Efficiency and reliability are both critical to successfully operating a data center; however, only one of the two is currently used as a reportable metric. Most operators are familiar with power usage effectiveness (PUE), which was introduced in 2006 to measure energy efficiency in the data center.
But what about reliability? Are we missing a meaningful performance metric to assess the risk of a data center power outage?
Steve Fairfax at MTechnology believes we are, according to his presentation and subsequent panel discussion at 7x24 Exchange Spring Conference in early June. Uptime Institute’s Tier Classification System provides us a common language to talk system redundancy and availability. However, availability cannot measure risk, suggests Fairfax, and doesn’t take into account the number of outages and mean time to recovery (reboot, recover and repair corrupted data, etc.). As he explains, two data centers may claim 99.999% availability, but one loses power 10 times per year for 30 seconds each time and the second loses power once a year for five minutes. The former has a far different availability and uptime profile than the latter.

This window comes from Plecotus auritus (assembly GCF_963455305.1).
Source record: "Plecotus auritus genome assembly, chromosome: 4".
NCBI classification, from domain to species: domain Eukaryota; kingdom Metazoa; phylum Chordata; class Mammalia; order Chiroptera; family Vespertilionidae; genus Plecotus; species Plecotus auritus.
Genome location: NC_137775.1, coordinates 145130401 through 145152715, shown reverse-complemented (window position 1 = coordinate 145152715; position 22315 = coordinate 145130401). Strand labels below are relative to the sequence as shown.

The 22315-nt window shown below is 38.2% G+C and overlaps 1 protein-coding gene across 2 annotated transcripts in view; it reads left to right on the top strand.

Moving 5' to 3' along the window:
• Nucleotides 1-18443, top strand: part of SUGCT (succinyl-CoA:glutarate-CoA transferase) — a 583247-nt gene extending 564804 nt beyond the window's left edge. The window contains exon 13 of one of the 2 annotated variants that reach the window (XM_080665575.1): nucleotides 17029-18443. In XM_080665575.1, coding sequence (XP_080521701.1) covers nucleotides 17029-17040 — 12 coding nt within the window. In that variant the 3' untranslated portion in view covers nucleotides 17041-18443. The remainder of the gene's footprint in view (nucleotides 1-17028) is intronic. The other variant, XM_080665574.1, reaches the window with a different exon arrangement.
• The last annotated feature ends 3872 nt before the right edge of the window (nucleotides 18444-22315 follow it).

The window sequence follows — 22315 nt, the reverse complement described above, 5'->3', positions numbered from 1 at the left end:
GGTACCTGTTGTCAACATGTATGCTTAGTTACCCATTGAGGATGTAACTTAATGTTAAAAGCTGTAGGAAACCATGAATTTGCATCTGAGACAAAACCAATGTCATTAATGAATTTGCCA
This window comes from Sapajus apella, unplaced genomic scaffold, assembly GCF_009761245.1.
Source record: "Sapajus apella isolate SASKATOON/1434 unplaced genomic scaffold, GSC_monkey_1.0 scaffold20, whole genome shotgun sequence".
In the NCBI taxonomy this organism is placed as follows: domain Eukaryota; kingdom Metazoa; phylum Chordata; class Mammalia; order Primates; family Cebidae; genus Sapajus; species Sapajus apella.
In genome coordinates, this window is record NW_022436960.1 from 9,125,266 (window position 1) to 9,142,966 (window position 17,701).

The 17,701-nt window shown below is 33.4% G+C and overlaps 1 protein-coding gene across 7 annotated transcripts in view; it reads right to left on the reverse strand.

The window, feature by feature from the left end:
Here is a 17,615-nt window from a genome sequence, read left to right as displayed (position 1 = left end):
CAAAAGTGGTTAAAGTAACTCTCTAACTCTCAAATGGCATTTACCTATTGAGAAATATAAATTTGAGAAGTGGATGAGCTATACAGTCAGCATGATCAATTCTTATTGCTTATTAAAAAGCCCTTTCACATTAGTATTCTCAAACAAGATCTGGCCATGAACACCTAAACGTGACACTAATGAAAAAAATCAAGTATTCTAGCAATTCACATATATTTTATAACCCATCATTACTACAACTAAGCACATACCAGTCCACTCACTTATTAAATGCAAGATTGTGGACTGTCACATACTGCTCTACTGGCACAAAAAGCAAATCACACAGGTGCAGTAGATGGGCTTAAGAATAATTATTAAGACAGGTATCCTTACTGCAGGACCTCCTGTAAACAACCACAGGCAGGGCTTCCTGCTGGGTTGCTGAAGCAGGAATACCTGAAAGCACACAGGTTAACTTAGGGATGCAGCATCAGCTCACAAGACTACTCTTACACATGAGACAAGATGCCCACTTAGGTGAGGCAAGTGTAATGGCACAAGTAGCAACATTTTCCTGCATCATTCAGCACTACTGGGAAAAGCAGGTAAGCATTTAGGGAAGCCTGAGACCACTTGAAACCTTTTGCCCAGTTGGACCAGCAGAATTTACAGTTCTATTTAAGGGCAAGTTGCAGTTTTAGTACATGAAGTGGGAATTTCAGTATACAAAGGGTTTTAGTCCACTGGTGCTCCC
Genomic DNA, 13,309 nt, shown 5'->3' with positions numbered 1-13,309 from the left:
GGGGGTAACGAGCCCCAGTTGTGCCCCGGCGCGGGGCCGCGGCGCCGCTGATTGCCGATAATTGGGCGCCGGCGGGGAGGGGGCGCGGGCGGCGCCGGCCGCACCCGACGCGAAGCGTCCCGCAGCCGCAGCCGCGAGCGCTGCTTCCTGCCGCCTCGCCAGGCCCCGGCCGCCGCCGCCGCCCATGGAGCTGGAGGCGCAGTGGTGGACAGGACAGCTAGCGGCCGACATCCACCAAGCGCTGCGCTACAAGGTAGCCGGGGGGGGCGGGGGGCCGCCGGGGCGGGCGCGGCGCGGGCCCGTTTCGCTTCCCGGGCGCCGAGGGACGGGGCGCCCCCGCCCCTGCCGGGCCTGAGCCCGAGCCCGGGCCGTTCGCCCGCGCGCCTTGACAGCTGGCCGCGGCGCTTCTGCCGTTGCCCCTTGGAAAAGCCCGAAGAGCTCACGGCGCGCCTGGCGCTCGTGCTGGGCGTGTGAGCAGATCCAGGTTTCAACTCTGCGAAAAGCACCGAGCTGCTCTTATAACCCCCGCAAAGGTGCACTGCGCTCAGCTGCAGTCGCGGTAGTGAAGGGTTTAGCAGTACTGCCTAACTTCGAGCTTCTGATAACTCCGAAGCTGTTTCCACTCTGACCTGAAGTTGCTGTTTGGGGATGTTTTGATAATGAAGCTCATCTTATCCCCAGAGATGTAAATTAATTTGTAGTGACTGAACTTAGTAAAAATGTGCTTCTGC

The new “Class” metric proposed by Fairfax measures the probability of future system failure and is expressed as a percentage chance of failure over one year of operation. For example, a facility designated Class 1 has a 1% chance of failure per year while a Class 5 facility has a 5% chance of failure per year.
I like the fact “Class” takes a holistic approach in measuring the probability of risk, taking into account design, operations and communications. The metric could potentially enable organizations to make better design decisions knowing the consequences of certain approaches and provide a more transparent metric for operators to compare vendors and designs.